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The Howlin’ BrothersBen Plasse, Ian Craft and Jared Green – have just released their second album, The Sun Studio Session. The bluegrass trio recorded in the legendary studio where Elvis, Jerry Lee Lewis and Johnny Cash got their start.

Riffraf got the chance to chat with Ben Plasse (read Ben’s First Concert) about Doc Watson’s musical influence, recording at Sun Studios, the strangest gig they have ever played (and it really is strange) and why they thanked Salma Hayek on their first album, Howl.


When did you know you wanted to become a musician?

I was around fourteen when music started to take over my life. I had taken piano lessons from age 5-10, but had stopped and lost interest. Around fourteen the Beatles Anthology came out, and that inspired me a lot. My brother got a guitar, and I started exploring that, and then I also started singing for the first time. Music made me feel so good I knew I wanted to make music my life.

As a band, who are your musical influences?

John Hartford and Doc Watson are probably the two biggest individual influences. We all deeply love the blues. There’s a lot of old blues influence in what we do. Each of us have had really amazing music teachers along the way too, and their influence is probably the greatest of all. Big thanks and big love to all my music teachers!

TheSunStudioSessionEPmed1How excited were you to get to record your latest album at the historic Sun Studio in Memphis?

Recording at Sun was a huge lift for us! What an honor to record in such a legendary place! It’s an inspiring experience just to walk through the place. Recording there is surreal! I loved that there would be no edits and no overdubs. Good to see they are keeping it old school and honest. I love it that way.

What are your favorite memories from your recording session at Sun Studio?

There’s a chip in the floor where they said most upright bass players would stand, so they could put the peg in the chipped spot and keep the bass from sliding. It gave me chills when I stood my bass up and started noodling, just thinking about who may have stood in that spot and what songs they were playing. It was an inspiring place to make music.

How would you describe the group’s songwriting process?

My favorite songs usually come out of nowhere and almost all at once. It feels almost like someone else is giving you the lines, and you’re just transcribing them. When it’s over, you wish you could get back to that head space, but it usually leaves as fast as it comes.

Your new album is a 100% digital EP.  No physical album will be released? Tell us about that.

Haha! Really? That’s news to me, hahha. Well, you know the industry is changing fast. Music is being approached in a more sustainable way by more small companies. For most people CD cases are perishable anyway, and formats are all going to be replaced inevitably. But not vinyl. Vinyl sounds so good, and it’s so collectible. It also fills the need for people who still like beautiful artwork, and something tangible, with weight, and size, and moving parts. I hope somehow we can make 7 inch vinyl copies of the Sun Session, even if it’s a limited run. That would be amazing to hear.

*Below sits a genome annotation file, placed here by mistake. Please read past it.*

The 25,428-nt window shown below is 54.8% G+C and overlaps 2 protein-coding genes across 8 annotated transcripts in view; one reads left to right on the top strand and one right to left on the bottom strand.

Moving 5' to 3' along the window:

Is there a favorite song you like to cover live?

Lately, I love John Hartford’s “Skippin’ in the Mississippi Dew.” It’s really fun to play, and I love the way Ian and Jared shape it.

What has been your strangest and/or most interesting gig?

We played at the grand opening for a yoga accessories store. We were set up right in the middle of the store, playing old time music acoustically, and there was nothing but stretchy pants as far as the eye could see. Nashville is a great place to be a musician. There’s lots of forward thinking people who are supporting the arts around here. We get to play a lot of random events, and it keeps us alive.

What musician/bands do you listen to?

I love the Sanctified Grumblers from Chicago. They’re killer. I keep coming back to the blues and to Doc Watson. Doc is really a treasure.

Everyone  has an embarrassing song on their iPod. What about you guys?

I’ve written my share of cheese over the years. I’m talking real rubbish. Stuff I’ve never shown anyone, not even friends or family. Some of that’s on my iPod.

In the credits on your album, Howl, you guys thank Salma Hayek?  Are you referring to the actress?  If so, what’s your connection with her?

The studio we recorded in had a tv that was muted, but always had DVDs running. I think she was in one of the movies that looped for hours one day, but honestly I can’t recall. It’s pretty funny, we have no connection to her at all. I had never thought about it till now. Nobody has ever brought it up (haha).

Where do you see The Howlin’ Brothers in twenty years?

I think we are going to keep performing, and keep writing, and playing as much as we can. It’s the happiest I’ve ever been, since I joined the band. I hope the ride never stops!



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